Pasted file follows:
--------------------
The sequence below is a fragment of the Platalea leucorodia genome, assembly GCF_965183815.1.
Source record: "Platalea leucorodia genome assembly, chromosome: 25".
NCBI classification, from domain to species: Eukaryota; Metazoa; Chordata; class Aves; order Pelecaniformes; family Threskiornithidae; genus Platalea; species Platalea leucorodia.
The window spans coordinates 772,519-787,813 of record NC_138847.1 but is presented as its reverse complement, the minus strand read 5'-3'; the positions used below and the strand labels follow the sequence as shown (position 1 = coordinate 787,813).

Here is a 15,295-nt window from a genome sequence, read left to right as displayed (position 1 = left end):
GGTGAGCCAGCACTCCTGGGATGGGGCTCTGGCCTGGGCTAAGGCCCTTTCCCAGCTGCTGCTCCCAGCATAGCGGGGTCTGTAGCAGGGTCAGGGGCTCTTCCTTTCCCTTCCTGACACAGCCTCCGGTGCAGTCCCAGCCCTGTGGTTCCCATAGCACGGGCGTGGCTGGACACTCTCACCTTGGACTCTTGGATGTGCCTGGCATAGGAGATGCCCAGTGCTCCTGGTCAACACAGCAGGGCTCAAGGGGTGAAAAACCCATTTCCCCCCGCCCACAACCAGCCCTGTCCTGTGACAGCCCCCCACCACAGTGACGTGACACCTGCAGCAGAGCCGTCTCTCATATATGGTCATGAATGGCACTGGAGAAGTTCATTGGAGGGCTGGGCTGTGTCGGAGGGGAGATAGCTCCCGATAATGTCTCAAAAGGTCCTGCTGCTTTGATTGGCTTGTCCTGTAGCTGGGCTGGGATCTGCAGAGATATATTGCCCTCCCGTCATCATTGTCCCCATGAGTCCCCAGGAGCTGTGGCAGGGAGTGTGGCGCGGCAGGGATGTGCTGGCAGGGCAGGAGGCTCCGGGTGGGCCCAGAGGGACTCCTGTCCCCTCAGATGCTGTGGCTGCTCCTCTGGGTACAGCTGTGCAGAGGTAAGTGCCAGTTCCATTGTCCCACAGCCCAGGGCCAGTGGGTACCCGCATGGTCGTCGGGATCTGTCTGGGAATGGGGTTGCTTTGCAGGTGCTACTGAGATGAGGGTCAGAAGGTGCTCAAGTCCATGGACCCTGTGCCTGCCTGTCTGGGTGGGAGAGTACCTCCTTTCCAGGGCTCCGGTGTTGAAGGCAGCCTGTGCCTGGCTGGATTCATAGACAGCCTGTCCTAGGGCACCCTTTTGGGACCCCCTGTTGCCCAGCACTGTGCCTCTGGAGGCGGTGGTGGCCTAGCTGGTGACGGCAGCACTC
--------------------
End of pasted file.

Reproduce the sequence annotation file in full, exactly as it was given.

The sequence below is a fragment of the Platalea leucorodia genome, assembly GCF_965183815.1.
Source record: "Platalea leucorodia genome assembly, chromosome: 25".
NCBI classification, from domain to species: Eukaryota; Metazoa; Chordata; class Aves; order Pelecaniformes; family Threskiornithidae; genus Platalea; species Platalea leucorodia.
The window spans coordinates 772,519-787,813 of record NC_138847.1 but is presented as its reverse complement, the minus strand read 5'-3'; the positions used below and the strand labels follow the sequence as shown (position 1 = coordinate 787,813).

Here is a 15,295-nt window from a genome sequence, read left to right as displayed (position 1 = left end):
GGTGAGCCAGCACTCCTGGGATGGGGCTCTGGCCTGGGCTAAGGCCCTTTCCCAGCTGCTGCTCCCAGCATAGCGGGGTCTGTAGCAGGGTCAGGGGCTCTTCCTTTCCCTTCCTGACACAGCCTCCGGTGCAGTCCCAGCCCTGTGGTTCCCATAGCACGGGCGTGGCTGGACACTCTCACCTTGGACTCTTGGATGTGCCTGGCATAGGAGATGCCCAGTGCTCCTGGTCAACACAGCAGGGCTCAAGGGGTGAAAAACCCATTTCCCCCCGCCCACAACCAGCCCTGTCCTGTGACAGCCCCCCACCACAGTGACGTGACACCTGCAGCAGAGCCGTCTCTCATATATGGTCATGAATGGCACTGGAGAAGTTCATTGGAGGGCTGGGCTGTGTCGGAGGGGAGATAGCTCCCGATAATGTCTCAAAAGGTCCTGCTGCTTTGATTGGCTTGTCCTGTAGCTGGGCTGGGATCTGCAGAGATATATTGCCCTCCCGTCATCATTGTCCCCATGAGTCCCCAGGAGCTGTGGCAGGGAGTGTGGCGCGGCAGGGATGTGCTGGCAGGGCAGGAGGCTCCGGGTGGGCCCAGAGGGACTCCTGTCCCCTCAGATGCTGTGGCTGCTCCTCTGGGTACAGCTGTGCAGAGGTAAGTGCCAGTTCCATTGTCCCACAGCCCAGGGCCAGTGGGTACCCGCATGGTCGTCGGGATCTGTCTGGGAATGGGGTTGCTTTGCAGGTGCTACTGAGATGAGGGTCAGAAGGTGCTCAAGTCCATGGACCCTGTGCCTGCCTGTCTGGGTGGGAGAGTACCTCCTTTCCAGGGCTCCGGTGTTGAAGGCAGCCTGTGCCTGGCTGGATTCATAGACAGCCTGTCCTAGGGCACCCTTTTGGGACCCCCTGTTGCCCAGCACTGTGCCTCTGGAGGCGGTGGTGGCCTAGCTGGTGACGGCAGCACTC